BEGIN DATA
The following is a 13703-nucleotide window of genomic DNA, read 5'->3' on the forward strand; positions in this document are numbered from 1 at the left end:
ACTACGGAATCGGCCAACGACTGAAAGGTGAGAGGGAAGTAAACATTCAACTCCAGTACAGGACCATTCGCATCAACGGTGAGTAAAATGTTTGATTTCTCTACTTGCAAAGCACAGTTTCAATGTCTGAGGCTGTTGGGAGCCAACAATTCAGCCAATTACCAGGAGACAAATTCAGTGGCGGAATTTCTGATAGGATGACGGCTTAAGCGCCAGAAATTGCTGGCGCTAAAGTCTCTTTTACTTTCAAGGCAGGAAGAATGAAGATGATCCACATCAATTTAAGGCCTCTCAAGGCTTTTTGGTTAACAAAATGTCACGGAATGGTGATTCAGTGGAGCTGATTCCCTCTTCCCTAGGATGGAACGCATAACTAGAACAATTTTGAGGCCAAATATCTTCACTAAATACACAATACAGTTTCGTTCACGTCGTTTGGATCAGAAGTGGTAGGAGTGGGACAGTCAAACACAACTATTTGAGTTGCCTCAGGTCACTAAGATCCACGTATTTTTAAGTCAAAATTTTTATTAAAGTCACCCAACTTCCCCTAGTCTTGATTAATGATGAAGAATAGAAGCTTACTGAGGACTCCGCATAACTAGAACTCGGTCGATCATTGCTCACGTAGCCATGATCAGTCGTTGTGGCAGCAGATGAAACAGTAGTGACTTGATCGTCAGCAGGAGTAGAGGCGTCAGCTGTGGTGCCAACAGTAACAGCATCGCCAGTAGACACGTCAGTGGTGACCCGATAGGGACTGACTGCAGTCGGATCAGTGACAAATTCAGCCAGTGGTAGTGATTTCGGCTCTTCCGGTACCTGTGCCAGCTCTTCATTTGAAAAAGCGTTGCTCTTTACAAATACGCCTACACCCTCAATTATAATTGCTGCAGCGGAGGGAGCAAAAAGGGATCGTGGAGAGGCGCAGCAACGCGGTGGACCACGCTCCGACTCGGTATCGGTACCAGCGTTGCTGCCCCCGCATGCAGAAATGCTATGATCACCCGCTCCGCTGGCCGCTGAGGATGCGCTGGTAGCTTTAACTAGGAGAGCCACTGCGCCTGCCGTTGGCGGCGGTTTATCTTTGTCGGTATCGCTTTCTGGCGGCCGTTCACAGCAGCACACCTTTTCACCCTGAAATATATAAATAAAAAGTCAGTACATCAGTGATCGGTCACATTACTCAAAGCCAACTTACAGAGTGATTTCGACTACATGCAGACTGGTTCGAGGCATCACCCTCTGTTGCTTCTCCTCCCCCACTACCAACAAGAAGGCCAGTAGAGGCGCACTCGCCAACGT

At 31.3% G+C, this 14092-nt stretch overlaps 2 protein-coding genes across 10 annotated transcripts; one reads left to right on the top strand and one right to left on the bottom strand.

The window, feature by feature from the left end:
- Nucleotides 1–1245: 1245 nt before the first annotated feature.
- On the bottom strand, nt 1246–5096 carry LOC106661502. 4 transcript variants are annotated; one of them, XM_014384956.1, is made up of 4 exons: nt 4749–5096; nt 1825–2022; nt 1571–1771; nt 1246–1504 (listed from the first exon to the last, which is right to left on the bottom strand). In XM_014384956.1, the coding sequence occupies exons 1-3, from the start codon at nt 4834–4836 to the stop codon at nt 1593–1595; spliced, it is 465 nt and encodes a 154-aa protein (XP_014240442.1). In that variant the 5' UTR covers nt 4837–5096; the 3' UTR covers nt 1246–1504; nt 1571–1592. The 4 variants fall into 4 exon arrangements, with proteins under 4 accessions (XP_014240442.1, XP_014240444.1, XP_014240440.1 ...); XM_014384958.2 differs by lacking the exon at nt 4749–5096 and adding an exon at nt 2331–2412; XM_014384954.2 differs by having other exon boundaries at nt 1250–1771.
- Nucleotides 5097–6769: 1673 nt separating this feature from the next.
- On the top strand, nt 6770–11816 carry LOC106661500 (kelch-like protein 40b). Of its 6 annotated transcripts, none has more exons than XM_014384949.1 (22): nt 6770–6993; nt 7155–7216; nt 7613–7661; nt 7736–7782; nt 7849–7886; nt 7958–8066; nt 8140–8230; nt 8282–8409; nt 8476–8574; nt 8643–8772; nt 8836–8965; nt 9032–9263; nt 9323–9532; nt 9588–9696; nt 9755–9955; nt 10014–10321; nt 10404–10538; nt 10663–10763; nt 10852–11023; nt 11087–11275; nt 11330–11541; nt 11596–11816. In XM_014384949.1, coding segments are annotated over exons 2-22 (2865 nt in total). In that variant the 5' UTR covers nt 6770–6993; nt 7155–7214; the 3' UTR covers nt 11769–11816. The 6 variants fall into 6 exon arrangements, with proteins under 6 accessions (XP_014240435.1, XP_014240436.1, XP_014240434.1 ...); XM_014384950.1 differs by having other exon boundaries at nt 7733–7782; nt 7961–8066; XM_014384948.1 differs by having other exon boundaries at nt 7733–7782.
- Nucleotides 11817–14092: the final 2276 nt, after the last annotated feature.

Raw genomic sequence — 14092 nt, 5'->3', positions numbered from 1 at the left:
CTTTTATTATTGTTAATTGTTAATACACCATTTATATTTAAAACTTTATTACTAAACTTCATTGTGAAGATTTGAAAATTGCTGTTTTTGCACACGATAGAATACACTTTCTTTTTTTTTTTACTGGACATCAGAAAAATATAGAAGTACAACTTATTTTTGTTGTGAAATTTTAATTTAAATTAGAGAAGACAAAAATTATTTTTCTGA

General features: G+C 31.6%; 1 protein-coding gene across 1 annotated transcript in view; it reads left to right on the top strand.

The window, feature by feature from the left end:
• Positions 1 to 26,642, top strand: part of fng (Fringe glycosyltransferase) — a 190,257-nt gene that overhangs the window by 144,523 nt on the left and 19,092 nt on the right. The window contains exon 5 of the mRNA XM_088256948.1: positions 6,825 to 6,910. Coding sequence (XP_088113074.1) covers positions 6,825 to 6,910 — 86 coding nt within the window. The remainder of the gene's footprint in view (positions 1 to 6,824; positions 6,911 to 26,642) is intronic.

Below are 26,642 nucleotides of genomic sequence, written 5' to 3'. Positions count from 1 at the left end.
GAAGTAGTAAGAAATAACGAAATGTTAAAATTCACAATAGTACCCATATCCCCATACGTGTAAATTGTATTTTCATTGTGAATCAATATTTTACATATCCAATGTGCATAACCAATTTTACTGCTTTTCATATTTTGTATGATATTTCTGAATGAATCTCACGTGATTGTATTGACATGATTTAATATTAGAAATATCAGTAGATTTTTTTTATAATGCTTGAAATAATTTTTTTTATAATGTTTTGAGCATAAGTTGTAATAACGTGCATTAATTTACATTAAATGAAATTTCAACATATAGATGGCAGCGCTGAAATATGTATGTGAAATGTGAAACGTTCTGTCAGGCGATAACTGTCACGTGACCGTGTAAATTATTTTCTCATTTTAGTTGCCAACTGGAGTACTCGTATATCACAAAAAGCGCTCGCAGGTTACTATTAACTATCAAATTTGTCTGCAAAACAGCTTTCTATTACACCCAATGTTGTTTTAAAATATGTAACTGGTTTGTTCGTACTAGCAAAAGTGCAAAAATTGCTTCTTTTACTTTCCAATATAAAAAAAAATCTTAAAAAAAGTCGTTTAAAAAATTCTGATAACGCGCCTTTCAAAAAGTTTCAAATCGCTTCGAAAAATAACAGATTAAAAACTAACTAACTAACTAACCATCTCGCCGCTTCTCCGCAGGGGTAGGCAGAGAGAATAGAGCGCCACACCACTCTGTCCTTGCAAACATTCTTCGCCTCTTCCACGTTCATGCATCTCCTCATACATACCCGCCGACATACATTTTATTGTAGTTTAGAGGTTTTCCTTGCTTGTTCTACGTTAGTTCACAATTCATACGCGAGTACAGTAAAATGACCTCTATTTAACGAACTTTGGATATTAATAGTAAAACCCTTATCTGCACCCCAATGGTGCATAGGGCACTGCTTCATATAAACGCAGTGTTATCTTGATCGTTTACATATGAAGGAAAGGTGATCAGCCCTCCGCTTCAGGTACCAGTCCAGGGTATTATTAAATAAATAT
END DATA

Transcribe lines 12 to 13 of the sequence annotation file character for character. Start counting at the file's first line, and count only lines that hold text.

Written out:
General features: G+C 31.6%; 1 protein-coding gene across 1 annotated transcript in view; it reads left to right on the top strand.

The window, feature by feature from the left end: